A 25-year-old Houston man died Tuesday after he was electrocuted by a live wire in floodwaters from Hurricane Harvey while trying to check on his sister’s trapped cat, according to his family.
“He was just trying to be my hero,” Alyssa Pasek tells PEOPLE of her brother, Andrew Pasek. “He just really wanted to go and be the one to call me and tell me, ‘She’s okay, she’s fine, don’t worry.’
“He’s fearless. That kid was so brave.”
Before evacuating her Houston home on Monday, Alyssa, 27, moved her wedding dress to the second floor (she’s getting married February 12) and tried to convince her cat to come downstairs. But, the cat refused.
“She’s very large, and she’s not the nicest cat,” Alyssa says. She didn’t have a cat carrier, so she put an automatic feeder and plenty of fresh water out for D’Artagnon, a 15-pound Maine Coon cat.
Her brother texted her asking if she had left the cat behind. She said yes, but she told him not to worry.
But, he did.
Andrew, an Eagle Scout who worked as an estimator for AsTech, regularly found stray animals and took them to the vet before taking them home to care for them, his mother, JoDell Pasek, tells PEOPLE. He bottle-fed baby kittens, picked up stray dogs on the side of the road and fed all the feral cats in his neighborhood.
Andrew called his sister Tuesday afternoon and said he was in her neighborhood and was going to check on the cat.
“I said, ‘Okay, please be safe,’ ” Alyssa recalls. “I asked how deep the water was — I was so afraid of him drowning. He told me he loved me and that was it.”
The Army Corps of Engineers had done a controlled release of the Addicks Reservoir and Alyssa’s house had five feet of water inside. But Andrew told his sister the water was only knee deep in her neighbors’ lawns.
But when the water was released from the reservoir, the power wasn’t shut off, and Andrew’s ankle touched a live wire in the water, according to his family.
In October 2011, when Andrew was a sophomore studying business at the University of Texas-San Antonio, a car ran over his ankle. After three surgeries, Andrew had plates and metal screws in his ankle. The current was drawn straight to the metal, his mother says.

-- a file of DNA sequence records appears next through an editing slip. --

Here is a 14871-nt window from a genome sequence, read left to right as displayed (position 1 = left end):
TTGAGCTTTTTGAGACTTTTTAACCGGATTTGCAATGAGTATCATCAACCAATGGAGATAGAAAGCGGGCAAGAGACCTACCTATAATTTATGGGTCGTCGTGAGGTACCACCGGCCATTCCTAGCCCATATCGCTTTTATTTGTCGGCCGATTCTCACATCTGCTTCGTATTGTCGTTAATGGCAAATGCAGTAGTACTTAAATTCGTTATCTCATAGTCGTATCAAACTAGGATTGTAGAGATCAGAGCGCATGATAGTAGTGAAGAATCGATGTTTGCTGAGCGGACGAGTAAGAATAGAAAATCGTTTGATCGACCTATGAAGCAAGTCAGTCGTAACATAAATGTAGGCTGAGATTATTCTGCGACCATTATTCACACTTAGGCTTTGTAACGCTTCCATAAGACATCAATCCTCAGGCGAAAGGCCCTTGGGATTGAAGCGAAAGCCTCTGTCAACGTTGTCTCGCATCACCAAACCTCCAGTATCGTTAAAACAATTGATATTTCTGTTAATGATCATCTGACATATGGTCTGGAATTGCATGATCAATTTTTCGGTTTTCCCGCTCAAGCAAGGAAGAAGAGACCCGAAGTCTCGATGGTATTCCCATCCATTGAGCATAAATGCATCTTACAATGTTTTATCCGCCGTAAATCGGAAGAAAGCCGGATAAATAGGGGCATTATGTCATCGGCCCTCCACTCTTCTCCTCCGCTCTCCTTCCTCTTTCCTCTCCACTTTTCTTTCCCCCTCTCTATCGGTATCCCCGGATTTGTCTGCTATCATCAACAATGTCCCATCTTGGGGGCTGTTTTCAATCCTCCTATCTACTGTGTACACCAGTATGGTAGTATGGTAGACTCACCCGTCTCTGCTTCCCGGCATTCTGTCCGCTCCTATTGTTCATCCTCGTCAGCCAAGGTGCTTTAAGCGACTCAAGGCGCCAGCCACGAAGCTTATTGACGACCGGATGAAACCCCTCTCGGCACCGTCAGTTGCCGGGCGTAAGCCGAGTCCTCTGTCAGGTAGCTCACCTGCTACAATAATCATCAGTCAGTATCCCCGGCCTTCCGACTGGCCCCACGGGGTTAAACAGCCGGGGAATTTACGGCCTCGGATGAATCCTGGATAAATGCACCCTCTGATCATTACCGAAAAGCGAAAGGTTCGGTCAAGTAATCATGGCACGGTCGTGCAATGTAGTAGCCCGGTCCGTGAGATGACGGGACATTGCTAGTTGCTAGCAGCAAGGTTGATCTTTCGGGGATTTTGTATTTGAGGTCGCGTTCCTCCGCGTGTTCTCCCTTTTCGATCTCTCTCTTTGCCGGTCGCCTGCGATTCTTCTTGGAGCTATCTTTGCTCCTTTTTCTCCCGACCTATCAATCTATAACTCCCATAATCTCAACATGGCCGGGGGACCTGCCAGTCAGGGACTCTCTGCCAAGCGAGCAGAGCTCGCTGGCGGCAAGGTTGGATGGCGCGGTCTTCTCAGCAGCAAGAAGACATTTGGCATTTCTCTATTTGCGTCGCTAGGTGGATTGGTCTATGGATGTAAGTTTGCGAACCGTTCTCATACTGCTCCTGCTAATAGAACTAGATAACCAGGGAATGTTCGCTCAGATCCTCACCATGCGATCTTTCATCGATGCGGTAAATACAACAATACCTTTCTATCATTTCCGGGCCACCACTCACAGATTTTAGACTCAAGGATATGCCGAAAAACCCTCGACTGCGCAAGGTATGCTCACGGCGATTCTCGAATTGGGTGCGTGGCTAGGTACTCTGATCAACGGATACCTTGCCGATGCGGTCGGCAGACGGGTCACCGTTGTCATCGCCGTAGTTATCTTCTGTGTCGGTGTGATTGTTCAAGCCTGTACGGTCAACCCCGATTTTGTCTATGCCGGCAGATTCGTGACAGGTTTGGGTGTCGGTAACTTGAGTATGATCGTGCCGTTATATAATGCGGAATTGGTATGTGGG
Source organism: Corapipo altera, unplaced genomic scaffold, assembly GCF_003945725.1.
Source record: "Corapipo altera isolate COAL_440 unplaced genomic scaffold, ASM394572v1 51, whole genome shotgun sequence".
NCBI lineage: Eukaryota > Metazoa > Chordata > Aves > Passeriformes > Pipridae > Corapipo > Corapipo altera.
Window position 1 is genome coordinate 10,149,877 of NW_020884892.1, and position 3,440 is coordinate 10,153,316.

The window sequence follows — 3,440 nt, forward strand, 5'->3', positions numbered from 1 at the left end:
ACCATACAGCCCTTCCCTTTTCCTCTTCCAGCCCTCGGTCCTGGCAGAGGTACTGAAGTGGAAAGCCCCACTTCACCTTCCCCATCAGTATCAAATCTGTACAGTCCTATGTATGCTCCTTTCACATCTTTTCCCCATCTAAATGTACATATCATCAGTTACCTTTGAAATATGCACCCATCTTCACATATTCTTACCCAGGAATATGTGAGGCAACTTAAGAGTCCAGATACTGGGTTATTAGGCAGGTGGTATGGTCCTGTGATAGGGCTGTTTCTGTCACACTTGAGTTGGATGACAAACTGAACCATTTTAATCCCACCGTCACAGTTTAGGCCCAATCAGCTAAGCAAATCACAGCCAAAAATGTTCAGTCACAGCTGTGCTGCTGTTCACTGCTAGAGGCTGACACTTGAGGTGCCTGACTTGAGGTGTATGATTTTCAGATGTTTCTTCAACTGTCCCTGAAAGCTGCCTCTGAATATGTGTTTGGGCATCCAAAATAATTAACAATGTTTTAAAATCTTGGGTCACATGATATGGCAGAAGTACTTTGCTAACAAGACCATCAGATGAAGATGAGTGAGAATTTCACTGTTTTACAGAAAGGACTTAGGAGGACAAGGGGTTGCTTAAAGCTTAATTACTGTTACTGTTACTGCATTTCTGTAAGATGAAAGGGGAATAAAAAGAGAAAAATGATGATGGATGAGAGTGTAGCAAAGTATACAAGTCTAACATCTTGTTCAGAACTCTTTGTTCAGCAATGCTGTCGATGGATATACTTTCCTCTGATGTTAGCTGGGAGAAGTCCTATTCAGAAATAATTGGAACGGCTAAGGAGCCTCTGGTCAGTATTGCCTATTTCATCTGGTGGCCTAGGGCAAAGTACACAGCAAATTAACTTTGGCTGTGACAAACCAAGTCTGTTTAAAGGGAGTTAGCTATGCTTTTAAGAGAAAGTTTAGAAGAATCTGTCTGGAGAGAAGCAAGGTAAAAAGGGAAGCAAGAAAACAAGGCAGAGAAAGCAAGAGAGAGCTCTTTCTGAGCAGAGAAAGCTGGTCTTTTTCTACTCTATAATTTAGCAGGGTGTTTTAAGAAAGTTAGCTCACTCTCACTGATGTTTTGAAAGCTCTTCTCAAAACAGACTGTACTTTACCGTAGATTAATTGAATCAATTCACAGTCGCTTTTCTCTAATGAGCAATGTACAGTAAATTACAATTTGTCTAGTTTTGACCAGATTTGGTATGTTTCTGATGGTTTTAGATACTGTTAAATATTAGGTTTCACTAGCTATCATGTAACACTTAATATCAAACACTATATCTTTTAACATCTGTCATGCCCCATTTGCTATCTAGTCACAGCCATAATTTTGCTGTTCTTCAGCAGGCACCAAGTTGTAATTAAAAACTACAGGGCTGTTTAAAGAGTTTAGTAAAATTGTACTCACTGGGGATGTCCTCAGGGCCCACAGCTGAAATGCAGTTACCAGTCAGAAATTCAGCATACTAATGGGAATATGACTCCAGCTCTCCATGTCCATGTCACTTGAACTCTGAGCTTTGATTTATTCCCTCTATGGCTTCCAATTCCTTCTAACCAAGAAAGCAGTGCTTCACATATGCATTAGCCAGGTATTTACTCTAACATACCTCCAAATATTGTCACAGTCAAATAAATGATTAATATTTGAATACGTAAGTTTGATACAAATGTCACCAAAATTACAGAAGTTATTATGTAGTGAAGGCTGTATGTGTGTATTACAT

“Because he had plates and screws in his ankle, the minute that he stepped into the live water, it knocked him off his feet,” says JoDell, a 66-year-old substitute teacher.
“His friend was walking behind him and Andrew pushed him away and said, ‘Don’t touch me,’ ” JoDell says. “He said, ‘I’m dying,’ as he fell into this light post that must have had this live wire. The current went to his ankle and he lost his balance and he fell into the water.”
His friend ran to a nearby home on higher ground and called 911. He then called his mother who called Andrew’s mother. But because the power was on and there was current in the water, rescue workers could not get to Andrew.
“They maybe could have resuscitated him if they could have gotten to him. But the power was turned on so they couldn’t get to him. They could not go try and help him,” JoDell says. “He laid in that water. He probably drowned. And burned.”
According to Miguel Valderrabano, Director of the Division of Cardiac Electrophysiology at The Methodist Hospital in Houston, Andrew would have been able to speak after getting electrocuted in the foot.
“If you have electricity going through your body, in order for it to kill you instantly, it has to go to your heart,” Valderrabano tells PEOPLE. “Otherwise, you get skin burns… so say you have a rod in your foot from surgery, you would likely not die of electrocution.”
JoDell says her son was in the water for more than an hour-and-a-half before the power company came and turned off the power so rescue workers could retrieve his body.
The Houston Police Department directed PEOPLE’s request for comment to CenterPoint Energy. CenterPoint Energy in Houston has yet to respond to PEOPLE’s request for comment.
“This is where I’m angry,” she adds. “They could have electrocuted someone else. It could have been a child.”
She is now determined to speak up about safety and power lines being turned off near floodwater so that other people don’t suffer the same fate as her son.
“They flood the subdivisions, but they don’t turn off the power. It’s crazy,” she says.
JoDell says her son’s friend was a wreck when he came to the Paseck home to tell them what had happened. “He started hyperventilating. I had to put a cold rag around his neck and take him outside,” she says.
Andrew’s death comes after the loss of JoDell’s eldest son, who was killed by a drunk driver in 1993.
“It breaks my heart,” she says of Andrew. “He was just a helper. He always wanted to help. He had a Jeep Cherokee with a tow bar and he was constantly helping people with their cars out of ditches. He was always helping.”
She adds: “I love my son. And it’s so tragic that that happened. I decided that night that we want to make it count. If he was gonna have to die, I didn’t want anybody else to die doing the same thing.”
With reporting by Rose Minutaglio